I teach women to eat smaller meals throughout the day and to keep snacks on hand to support a stable blood sugar, fight off fatigue, avoid hunger and maintain adequate fluid intake. In the past, I found myself telling a woman, “Eat a protein snack,” but I never backed it up with examples of what I meant. Everyone’s definition of protein is different (I once had a woman who ate several pieces of deep fried chicken because she thought that as long as she chose meat she was OK). Here I want to provide some examples of easy snacks that will satisfy hunger while providing sufficient protein and other nutrients.
Dried fruits and nuts
Small handfuls of dried fruits or nuts work well to curb hunger and provide healthy nutrition. However, commercially-packaged dried fruits or nuts may contain sugars, preservatives, or salt that need to be avoided. Learn to read package labels carefully to check on the amount of sugars or salts added to a product. Dried fruit can be made easily by drying slices of fruit on a baking sheet in a regular oven. Raw nuts have less salt than ones that are pre-packaged.
Greek yogurt is packed with protein and now certain products have extra protein added to them. I advise women to avoid the flavored kind or ones with fruit added: those are mostly sugar which makes blood sugar levels rise then fall and hunger to return. Plain Greek yogurt, then, is the best option with close to 20 grams of protein in one cup. Some women, however, find it too bitter or dislike the consistency; I recommend adding in fresh berries or a tablespoon-size sprinkle of granola for added texture and taste.
Vegetables with yogurt dip
Greek yogurt also makes a great dipping spread for raw vegetables. I mix dill, lemon juice, parsley or tarragon into Greek yogurt then use it as an herb dip for fresh carrot sticks, celery pieces, or radish slices.
I love the taste of edamame and think it makes a satisfying snack on the run. 1 cup of edamame has about 17 grams of protein and sufficient calcium and other minerals. I steam them in their shell and take them on the go, or I shell them in advance and take a small container to eat, one by one, at my desk.
Hard boiled eggs
Eggs are full of vitamins and other nutrients. An egg contains significant amounts of B vitamins and has about 6 grams of protein. Plus, hard boiled eggs travel and store well.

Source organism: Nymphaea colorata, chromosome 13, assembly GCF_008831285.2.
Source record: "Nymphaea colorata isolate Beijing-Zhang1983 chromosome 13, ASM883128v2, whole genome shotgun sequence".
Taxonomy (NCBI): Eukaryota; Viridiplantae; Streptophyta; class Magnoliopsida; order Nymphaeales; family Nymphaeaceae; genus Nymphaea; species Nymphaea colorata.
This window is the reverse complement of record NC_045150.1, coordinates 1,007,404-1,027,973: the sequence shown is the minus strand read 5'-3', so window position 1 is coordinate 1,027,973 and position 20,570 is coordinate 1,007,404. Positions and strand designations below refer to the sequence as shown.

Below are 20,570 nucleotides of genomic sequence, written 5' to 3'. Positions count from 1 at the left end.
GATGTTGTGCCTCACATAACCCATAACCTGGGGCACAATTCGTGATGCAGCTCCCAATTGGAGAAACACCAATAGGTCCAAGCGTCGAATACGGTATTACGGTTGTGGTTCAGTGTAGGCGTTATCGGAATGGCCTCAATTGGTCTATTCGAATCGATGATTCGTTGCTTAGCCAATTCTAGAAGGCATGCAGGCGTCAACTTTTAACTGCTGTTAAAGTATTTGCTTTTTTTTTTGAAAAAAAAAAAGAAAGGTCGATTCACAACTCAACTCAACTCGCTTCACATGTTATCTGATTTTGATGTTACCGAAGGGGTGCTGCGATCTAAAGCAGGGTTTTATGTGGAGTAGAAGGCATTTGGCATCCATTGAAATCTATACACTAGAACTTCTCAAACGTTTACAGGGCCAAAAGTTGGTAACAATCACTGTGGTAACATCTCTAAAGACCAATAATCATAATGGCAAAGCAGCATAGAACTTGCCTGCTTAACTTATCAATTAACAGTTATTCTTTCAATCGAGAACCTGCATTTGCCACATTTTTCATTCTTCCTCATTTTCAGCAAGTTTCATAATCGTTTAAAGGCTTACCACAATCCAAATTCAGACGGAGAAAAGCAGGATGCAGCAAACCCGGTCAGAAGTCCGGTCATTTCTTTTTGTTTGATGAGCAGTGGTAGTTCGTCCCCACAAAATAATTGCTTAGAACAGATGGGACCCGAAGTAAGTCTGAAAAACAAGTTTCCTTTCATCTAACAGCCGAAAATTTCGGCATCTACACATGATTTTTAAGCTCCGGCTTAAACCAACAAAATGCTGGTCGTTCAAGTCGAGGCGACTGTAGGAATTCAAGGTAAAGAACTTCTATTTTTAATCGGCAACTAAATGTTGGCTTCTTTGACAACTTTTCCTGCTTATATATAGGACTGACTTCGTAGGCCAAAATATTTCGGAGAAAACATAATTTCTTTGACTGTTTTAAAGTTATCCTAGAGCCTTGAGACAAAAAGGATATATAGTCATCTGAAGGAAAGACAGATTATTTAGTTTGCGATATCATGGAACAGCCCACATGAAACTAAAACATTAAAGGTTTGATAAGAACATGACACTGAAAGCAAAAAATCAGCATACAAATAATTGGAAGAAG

Unsalted, cooked pumpkin seeds have an inherently salty or earthy taste that satisfies cravings and wards off hunger. ¼ cup makes an ideal snack. Be certain, however, that they do not contain extra or added salt (as if often found in commercially prepared products).
Apple and peanut butter
I love peanut butter and can eat spoonfuls right from the jar. However, popular brands of peanut butter, regardless if it’s smooth, creamy, chunky or “natural”, often contains a lot of sugars and calories for a one tablespoon serving. To get the taste of peanut butter without the excess, I recommend eating an apple cut into several small wedges with a tablespoon maximum of peanut butter. The peanut butter contains about 4 grams of protein and the apple, with its fiber and water content, helps keep you feeling full longer. Plus, the apple provides a natural form of sweetness that pairs well with the salty peanut butter.
Peanut Butter Energy Bites
I just admitted that it’s too tempting to take spoonfuls of peanut butter at a time (or at least I agree that it’s hard to take just one small spoonful and put the jar away!). To fight that urge to keep eating peanut butter, I make peanut butter bites that work well to fight off hunger and satisfy any craving for a salty snack. I’m including a super-easy recipe here:
Peanut Butter Bites
- 1 cup old fashioned oats (not instant!)
- ½ cup peanut butter (creamy, crunchy or natural)
- 1/3 cup of honey *
- ¼ cup chia seeds (optional but they provide protein, good fat, fiber and lots of other nutrients)
- 1 teaspoon vanilla (optional for a little more sweetness)
- 2/3 cup toasted, unsweetened coconut (optional)
- Mix all ingredients together in a medium bowl. Refrigerate mixture for 30 to 60 minutes
- Take a tablespoon-sized amount of mix and gently roll into a ball. If the mix is not sticking (which may happen depending on the peanut butter you use or the humidity) add a few honey, drops at a time, or a dab of peanut butter until the mix comes together in a ball easily
- Store in an air tight container in the refrigerator for up to 2 weeks. These can be kept longer in the freezer
*With honey, I prefer to use natural honey from a bee keeper or an apiary as opposed to commercial honey. For example, I use honey from the Tanis Apiary in Pompton Plains, New Jersey because it has amazing taste and works well with a recipe like this.
Roasted Chick Peas
These make a perfect, crunchy snack because they contain the right amount of flavor, vitamins, nutrients, and fiber. They are easy to make and you can vary the recipe by adding in other flavors. I’m including a basic recipe here:
Roasted Chick Peas
- 1 can (12 ounces) chickpeas (Garbanzo Beans), drained
- 2 tablespoons olive oil (extra virgin is best)
- Salt & Pepper to taste
- Preheat oven to 450 degrees
- Blot the chickpeas with a paper towel to dry
- Mix chickpeas, olive oil, salt and pepper to taste in a bowl
- Spread chickpeas on a baking sheet and bake 30 to 40 minutes until brown and crunchy. Use caution toward the end of baking to avoid burning.
- Allow to cool. Store in an air tight container for up to one week.
Other flavors can be added to these- try ¼ to ½ teaspoon of garlic powder, cayenne, cinnamon, cardamom, rosemary, garam masala, coriander and cumin to taste when mixing chickpeas with the olive oil. Or, after baking, sprinkle lightly with parsley and fresh grated parmesan cheese.